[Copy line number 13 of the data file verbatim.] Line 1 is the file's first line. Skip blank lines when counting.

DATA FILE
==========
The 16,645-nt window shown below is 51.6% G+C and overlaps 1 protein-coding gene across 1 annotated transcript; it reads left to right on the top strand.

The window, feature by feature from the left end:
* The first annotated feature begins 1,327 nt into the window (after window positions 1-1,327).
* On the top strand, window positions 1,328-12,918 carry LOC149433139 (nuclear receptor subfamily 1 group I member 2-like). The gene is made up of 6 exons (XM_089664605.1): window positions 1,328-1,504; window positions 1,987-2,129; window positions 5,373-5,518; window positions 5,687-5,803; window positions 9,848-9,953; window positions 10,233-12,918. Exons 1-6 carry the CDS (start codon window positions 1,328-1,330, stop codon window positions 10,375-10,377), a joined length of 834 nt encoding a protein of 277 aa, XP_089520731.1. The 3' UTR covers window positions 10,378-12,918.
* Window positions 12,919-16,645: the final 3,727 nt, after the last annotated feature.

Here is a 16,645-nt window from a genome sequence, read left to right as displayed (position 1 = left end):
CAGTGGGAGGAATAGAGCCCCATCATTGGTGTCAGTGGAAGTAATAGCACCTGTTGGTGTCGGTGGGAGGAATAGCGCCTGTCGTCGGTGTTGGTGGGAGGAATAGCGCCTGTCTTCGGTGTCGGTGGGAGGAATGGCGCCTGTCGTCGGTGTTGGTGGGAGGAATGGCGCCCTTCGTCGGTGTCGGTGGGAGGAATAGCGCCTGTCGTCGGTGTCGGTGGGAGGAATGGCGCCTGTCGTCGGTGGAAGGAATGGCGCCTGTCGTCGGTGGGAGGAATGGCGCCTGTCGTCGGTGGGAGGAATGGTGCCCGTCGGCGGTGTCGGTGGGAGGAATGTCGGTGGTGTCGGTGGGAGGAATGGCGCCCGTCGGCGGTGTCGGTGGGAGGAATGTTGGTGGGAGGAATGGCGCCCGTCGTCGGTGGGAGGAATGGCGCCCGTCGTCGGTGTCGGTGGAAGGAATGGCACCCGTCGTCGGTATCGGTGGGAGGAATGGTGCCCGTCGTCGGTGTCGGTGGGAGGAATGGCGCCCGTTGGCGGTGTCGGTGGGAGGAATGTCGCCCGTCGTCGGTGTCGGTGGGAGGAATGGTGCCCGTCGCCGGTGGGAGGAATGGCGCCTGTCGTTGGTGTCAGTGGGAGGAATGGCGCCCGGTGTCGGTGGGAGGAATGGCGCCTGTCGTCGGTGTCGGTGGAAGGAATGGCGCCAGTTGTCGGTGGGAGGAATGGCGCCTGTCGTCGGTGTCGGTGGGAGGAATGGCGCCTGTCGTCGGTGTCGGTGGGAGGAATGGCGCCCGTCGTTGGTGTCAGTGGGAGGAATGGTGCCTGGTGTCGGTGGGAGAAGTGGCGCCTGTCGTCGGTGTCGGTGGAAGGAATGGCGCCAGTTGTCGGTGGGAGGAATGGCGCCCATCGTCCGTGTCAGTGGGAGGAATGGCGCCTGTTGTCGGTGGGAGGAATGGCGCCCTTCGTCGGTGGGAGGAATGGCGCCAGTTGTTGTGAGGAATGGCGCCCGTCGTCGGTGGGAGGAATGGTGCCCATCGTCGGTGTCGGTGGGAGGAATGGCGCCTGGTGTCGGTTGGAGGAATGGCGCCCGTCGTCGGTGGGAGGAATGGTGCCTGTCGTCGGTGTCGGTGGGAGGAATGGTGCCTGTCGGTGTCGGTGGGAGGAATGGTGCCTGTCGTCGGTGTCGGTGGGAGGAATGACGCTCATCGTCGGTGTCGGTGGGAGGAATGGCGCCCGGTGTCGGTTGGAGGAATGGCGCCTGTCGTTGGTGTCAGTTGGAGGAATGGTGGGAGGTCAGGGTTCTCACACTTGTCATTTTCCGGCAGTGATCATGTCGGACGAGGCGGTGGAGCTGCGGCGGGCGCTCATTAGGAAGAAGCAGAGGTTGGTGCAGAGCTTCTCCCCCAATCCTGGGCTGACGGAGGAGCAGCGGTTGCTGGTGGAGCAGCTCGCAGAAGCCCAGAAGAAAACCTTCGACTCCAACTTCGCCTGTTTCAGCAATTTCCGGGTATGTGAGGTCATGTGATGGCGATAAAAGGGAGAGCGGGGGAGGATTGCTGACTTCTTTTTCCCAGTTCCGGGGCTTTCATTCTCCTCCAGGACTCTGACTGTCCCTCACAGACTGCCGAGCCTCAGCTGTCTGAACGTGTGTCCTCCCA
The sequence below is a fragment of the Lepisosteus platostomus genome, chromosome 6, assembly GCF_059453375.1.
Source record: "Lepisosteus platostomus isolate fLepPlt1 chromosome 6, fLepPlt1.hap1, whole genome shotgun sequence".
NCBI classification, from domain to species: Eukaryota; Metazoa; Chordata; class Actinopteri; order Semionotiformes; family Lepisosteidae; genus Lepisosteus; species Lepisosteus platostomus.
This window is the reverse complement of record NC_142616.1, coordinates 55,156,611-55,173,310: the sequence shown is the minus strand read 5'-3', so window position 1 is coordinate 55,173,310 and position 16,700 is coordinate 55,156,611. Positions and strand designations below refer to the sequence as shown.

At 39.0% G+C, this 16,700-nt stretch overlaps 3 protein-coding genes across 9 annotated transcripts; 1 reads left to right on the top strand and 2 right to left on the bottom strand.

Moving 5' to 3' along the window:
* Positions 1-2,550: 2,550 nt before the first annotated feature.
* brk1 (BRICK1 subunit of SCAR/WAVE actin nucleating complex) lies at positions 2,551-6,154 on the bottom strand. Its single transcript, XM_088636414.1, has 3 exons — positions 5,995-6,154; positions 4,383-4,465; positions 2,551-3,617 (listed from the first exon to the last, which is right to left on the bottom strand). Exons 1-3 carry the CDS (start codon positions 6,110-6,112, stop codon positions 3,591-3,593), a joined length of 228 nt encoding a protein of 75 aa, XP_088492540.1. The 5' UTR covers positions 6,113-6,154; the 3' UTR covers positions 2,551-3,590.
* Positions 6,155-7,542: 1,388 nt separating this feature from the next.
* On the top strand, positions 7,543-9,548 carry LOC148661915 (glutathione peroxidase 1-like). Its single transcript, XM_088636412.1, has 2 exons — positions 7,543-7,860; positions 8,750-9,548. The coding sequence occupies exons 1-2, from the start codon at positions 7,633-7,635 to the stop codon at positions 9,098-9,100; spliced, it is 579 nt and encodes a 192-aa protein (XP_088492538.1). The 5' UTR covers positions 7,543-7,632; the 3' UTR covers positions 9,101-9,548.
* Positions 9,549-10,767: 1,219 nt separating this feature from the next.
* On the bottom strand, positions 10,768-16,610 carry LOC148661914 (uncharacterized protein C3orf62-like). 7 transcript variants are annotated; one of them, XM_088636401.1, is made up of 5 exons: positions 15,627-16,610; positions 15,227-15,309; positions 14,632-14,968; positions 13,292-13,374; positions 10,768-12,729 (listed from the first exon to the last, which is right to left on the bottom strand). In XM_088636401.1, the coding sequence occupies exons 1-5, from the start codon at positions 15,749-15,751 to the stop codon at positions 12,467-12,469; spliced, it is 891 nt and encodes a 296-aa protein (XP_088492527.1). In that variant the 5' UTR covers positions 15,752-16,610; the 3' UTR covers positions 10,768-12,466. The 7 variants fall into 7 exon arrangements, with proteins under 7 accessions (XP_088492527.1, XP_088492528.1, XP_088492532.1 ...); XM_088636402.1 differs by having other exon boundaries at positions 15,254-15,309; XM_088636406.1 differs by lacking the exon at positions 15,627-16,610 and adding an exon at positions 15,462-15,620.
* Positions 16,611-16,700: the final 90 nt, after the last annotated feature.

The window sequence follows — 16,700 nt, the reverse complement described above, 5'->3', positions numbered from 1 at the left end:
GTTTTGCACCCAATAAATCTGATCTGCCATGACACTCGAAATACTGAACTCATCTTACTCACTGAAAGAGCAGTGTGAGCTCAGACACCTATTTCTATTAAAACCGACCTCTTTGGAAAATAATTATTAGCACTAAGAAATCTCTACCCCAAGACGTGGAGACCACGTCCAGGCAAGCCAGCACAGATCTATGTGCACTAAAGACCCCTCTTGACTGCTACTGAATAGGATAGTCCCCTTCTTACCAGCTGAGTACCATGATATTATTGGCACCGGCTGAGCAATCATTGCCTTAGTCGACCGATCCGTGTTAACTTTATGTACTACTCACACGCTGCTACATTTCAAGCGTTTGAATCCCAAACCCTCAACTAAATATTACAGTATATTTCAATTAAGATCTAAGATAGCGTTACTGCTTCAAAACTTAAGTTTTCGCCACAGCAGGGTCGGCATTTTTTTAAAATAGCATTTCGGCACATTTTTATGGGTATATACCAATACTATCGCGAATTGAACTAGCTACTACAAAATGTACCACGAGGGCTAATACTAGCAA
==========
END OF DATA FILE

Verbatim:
Moving 5' to 3' along the window: